Sims, D.B., 1996, The relationship of ore and structural geology at the Red Dog Zn-Pb-Ag deposit, western Brooks Range, Alaska: Tuscon, Arizona, University of Arizona, Ph.D. dissertation, 142 p.
The Red Dog deposit is a stratabound zinc-lead-silver massive sulfide deposit hosted by black shale and barite of the Carboniferous to early Permian Kuna Formation. Four distinct varieties of ore occur at Red Dog: Massive sulfide, mineralized and silicified black shale, mineralized barite, and mineralized and silicified barite. Stratigraphically, the mineralized shale composes the lower portion of the deposit, the massive sulfide is in the center of the deposit, mineralized and silicified barite is above massive sulfide, and the mineralized barite is at the top of the deposit. The Red Dog deposit is proposed to have formed during a period of tectonism and abundant hydrothermal activity in the late Carboniferous to early Permian. The preserved stratigraphy of barren barite down through weakly mineralized barite and into silicified and sulfide mineral replaced barite existed throughout the time of deposit formation. A zone of replacement mineralization below the barite moved upward with time, overprinting earlier barite with quartz and sulfide mineralization. Massive sulfide formed under a barite carapace by replacement and direct precipitation into open space from hydrothermal fluids. The Red Dog Main Deposit is unusually large relative to other similar deposits because the mineralizing system was unusually large. The deposit is unusually high grade because only the high-grade vent complex and feeder zone are preserved.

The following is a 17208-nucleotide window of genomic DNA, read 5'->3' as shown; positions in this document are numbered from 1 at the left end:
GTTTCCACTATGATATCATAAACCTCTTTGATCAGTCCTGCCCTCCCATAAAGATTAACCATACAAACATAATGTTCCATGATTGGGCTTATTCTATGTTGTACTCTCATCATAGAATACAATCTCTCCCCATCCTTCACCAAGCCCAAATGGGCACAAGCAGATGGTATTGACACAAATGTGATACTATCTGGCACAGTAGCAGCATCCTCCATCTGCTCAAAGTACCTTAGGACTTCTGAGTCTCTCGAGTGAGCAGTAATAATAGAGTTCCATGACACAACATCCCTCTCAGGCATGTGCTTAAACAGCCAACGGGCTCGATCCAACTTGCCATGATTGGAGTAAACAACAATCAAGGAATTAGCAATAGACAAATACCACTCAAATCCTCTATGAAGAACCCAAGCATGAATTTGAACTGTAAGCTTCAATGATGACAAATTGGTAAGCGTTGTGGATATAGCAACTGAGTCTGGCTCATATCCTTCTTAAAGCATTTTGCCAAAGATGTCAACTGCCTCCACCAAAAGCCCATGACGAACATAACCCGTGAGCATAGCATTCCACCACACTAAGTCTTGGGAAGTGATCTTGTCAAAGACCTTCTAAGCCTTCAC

Theses and Dissertations